The presentation will highlight the fundamentals and applications of the vortex fluidic device (VFD)1-5 which generates intense shear within dynamic thin films in an inclined rapidly rotating tube.1 The applications are diverse, with high green chemistry credentials, from small molecule and materials synthesis, including the remarkable ability to slice carbon nanotubes,2 fold proteins3 enhance enzymatic reactions,4,5 and control the self assembly of fullerenes and liposomes. The VFD is a microfluidic platform with the films typically < 500 m thick, and the processing is not limited to diffusion control. Reaction rates and yields can be dramatically increased relative to conventional batch processing, as well as gaining access to new products and processes. This relates to the unique conditions imparted in the dynamic thin film in the device, including a vibronic response in the form of Faraday waves, high shear stress and micromixing, and increased heat and mass and transfer.1,2 The VFD can operate under confined mode, for processing of volumes down to ca 200 L, or under continuous flow where jet feeds deliver reagents at the bottom of the tube or at strategic positions along the tube, such that scalability is addressed at the inception of the science.


Prof Colin Raston is a SA Premier’s Professorial Research Fellow in Clean Technology, at Flinders University. He completed a PhD at the University of Western Australia, and after postdoctoral studies at the University of Sussex he was appointed a lecturer at The University of Western Australia (1981) then to positions as Professor of Chemistry at Griffith University (1988), Monash University (1995), The University of Leeds (2001), and The University of Western Australia (2003). He is a former President, Queensland Branch President, and Chair of the Inorganic Division, of the Royal Australian Chemical Institute (RACI). He has received the RACI’s Green Chemistry Challenge Award, the H.G. Smith Award for the most distinguished contribution to research in chemistry in Australia in the previous ten years, the Burrows Award for distinguished research in inorganic chemistry, and the Leighton Memorial Award for outstanding contributions to the profession.  In 2015 he shared the Ig Nobel Prize in Chemistry with colleagues at the University of California, Irvine and the University of Western Australia, and in 2016 he was Appointed an Officer in of the Order of Australia.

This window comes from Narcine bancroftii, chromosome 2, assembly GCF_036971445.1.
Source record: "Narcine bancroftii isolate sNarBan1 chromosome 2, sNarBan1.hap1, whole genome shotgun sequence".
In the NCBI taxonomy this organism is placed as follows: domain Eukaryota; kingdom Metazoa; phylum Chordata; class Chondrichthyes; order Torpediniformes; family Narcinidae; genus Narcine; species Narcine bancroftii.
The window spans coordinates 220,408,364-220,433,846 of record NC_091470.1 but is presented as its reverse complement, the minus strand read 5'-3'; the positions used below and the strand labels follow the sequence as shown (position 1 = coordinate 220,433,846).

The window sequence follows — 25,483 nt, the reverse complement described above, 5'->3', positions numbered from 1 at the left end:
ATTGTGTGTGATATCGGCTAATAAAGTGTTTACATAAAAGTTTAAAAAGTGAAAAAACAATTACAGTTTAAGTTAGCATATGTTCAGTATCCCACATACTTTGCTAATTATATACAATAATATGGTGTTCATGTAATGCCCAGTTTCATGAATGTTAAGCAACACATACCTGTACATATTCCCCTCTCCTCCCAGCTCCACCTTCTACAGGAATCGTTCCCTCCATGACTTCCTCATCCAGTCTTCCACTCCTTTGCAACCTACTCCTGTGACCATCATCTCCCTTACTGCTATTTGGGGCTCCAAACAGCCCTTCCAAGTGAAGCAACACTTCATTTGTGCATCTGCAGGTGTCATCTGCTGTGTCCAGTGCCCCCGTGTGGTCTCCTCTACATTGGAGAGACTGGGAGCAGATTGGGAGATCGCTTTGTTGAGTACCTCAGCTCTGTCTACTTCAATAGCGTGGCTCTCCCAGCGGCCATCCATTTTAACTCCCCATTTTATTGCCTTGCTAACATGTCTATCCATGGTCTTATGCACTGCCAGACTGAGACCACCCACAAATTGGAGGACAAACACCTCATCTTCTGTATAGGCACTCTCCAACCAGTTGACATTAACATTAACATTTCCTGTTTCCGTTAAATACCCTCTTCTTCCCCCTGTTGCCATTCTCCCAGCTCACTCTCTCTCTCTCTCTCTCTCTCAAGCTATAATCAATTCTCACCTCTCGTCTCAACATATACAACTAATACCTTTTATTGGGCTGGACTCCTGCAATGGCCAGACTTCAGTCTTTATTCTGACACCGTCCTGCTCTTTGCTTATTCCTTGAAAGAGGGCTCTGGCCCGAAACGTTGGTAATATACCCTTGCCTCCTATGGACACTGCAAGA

Prof Raston is former recipient of an Australian Research Council Special Investigator Award, two Senior Research Fellowships and two Australian Professorial Fellowships. His current research covers clean technology and green chemistry, biomass processing, process intensification, drug delivery, nanotechnology and self-assembly, and is currently on the editorial advisory board of the international journals Green Chemistry, Crystal Growth and Design and Nature’s Scientific Reports.  Professor Raston has published over 730 journal articles, a book, chapters in books, and has edited a book. He has a number of patents, with a spin out company with colleagues now ASX listed.

About AIBN Seminar Series

The AIBN Seminar series showcases a range of seminars across different topics and disciplines